Rachel Notley threatened to change Insurance Act if Fort McMurray claim extensions weren't granted, memo says

Premier Rachel Notley threatened to change the Alberta Insurance Act if insurance companies did not offer extensions for Fort McMurray wildfire claims, according to a memo. 

On May 2, on the eve of the wildfire claims deadline, the Insurance Bureau of Canada (IBC) said in a memo to its members the Alberta Superintendent of Insurance issued the provincial “government’s expectation” that insurers were to grant a one-year extension for wildfire claims.

“…In the absence of insurers’ agreement to provide a one-year extension on all open claims, the Superintendent verbally represented to IBC that Premier Rachel Notley will introduce changes to Alberta’s Insurance Act to compel insurers to do so,” reads the IBC’s “Breaking News” bulletin sent to its members.

IBC’s Western Canada vice-president Bill Adams called the move a “reversal of the government’s decision” in the bulletin. 

Prior to May 2, Alberta’s Finance Minister Joe Ceci told media that the provincial government did not have the power to grant extensions to claims that were unsettled before the two-year cutoff stipulated in the Alberta Insurance Act.

Ceci also denied a request in March from Fort McMurray regional Mayor Don Scott, who requested the province provide a blanket extension for all residents given the enormity and complexity of the disaster.

Minister of Finance Joe Ceci and Alberta Premier Rachel Notley hug after delivering the budget in Edmonton on March 22nd, 2018. (Jason Franson/Canadian Press )

‘It was quite shocking’

Bryce Kumka, a partner with Rogers Insurance in Fort McMurray, said he was taken aback by the recent IBC bulletin.

“It was quite shocking when I read the notation that the insurers were being compelled to comply,” Kumka said.

The Alberta government didn’t say it would force insurers to offer extensions when it gave its latest update to media on the Fort McMurray wildfire claims on Wednesday.

“I was very disappointed,” Kumka said. “[The province didn’t talk about] taking out their legislative stick and compelling insurance companies to do what they should do.”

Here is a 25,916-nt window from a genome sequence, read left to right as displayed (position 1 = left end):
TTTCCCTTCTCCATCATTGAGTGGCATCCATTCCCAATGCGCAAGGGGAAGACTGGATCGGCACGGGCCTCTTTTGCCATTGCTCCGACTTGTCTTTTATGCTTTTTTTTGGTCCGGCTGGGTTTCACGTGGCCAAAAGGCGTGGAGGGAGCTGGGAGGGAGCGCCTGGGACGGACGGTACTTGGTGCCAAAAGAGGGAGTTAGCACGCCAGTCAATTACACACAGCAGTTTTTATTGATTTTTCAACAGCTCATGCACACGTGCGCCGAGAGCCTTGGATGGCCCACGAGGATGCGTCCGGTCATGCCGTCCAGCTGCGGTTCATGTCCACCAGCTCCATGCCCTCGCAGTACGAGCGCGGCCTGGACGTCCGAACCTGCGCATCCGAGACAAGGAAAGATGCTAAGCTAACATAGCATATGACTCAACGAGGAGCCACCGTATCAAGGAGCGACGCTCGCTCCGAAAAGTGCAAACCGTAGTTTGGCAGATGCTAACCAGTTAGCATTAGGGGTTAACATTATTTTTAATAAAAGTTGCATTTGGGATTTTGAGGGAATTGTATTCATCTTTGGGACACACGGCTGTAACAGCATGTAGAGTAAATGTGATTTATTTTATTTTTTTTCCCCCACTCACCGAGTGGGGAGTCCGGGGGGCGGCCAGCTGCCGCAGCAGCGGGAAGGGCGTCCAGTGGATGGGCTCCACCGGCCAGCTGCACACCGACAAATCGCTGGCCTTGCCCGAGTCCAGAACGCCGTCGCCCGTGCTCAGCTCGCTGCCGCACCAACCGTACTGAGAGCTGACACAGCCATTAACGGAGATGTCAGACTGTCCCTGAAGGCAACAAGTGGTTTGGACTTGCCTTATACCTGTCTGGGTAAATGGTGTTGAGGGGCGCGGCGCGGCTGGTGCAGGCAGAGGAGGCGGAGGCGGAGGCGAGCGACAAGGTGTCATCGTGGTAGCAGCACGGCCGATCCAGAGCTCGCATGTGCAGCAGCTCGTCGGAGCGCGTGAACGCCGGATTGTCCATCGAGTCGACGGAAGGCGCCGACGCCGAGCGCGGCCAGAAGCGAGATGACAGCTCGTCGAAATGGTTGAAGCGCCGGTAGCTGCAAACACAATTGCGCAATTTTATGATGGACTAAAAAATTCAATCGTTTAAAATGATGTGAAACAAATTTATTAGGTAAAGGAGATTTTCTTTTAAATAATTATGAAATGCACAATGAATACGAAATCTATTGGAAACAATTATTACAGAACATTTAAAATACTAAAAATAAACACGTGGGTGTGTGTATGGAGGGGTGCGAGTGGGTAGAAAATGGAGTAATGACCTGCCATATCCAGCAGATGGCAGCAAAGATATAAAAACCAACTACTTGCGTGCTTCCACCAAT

‘No one is helping us’

There are still 900 unresolved insurance claims from the Fort McMurray wildfire which happened in 2016. 

About 150 wildfire claims have not been granted extensions, Ceci said Wednesday.

Tamara Laverdiere was one of the residents denied an extension.

Laverdiere is suing her insurance company after they denied her claim.

Her windows, siding and the structure of the house sustained heat damage during the wildfire at her home in Abasand, but Laverdiere’s insurer doesn’t believe her.

Tamara Laverdier, seen in this May 18th, 2018 photo, was denied an extension and wanted the government to step up and defend policyholders in Fort McMurray. Her home is riddled with problems caused by heat damage. (David Thurton/ CBC)

She wanted the government to step up and defend policyholders in Fort McMurray before the May 3rd deadline.

“We still feel that no one is helping us at this point,” Laverdiere said. “There’s no government stepping in and saying what the problem with these insurance companies really are.”

The province and IBC did not respond to comment prior to deadline.

It’s unknown whether the province will adjust the Insurance Act to address the outstanding claims.

Conncet with David Thurton, CBC’s Fort McMurray correspondent, on FacebookTwitterLinkedIn or email him at

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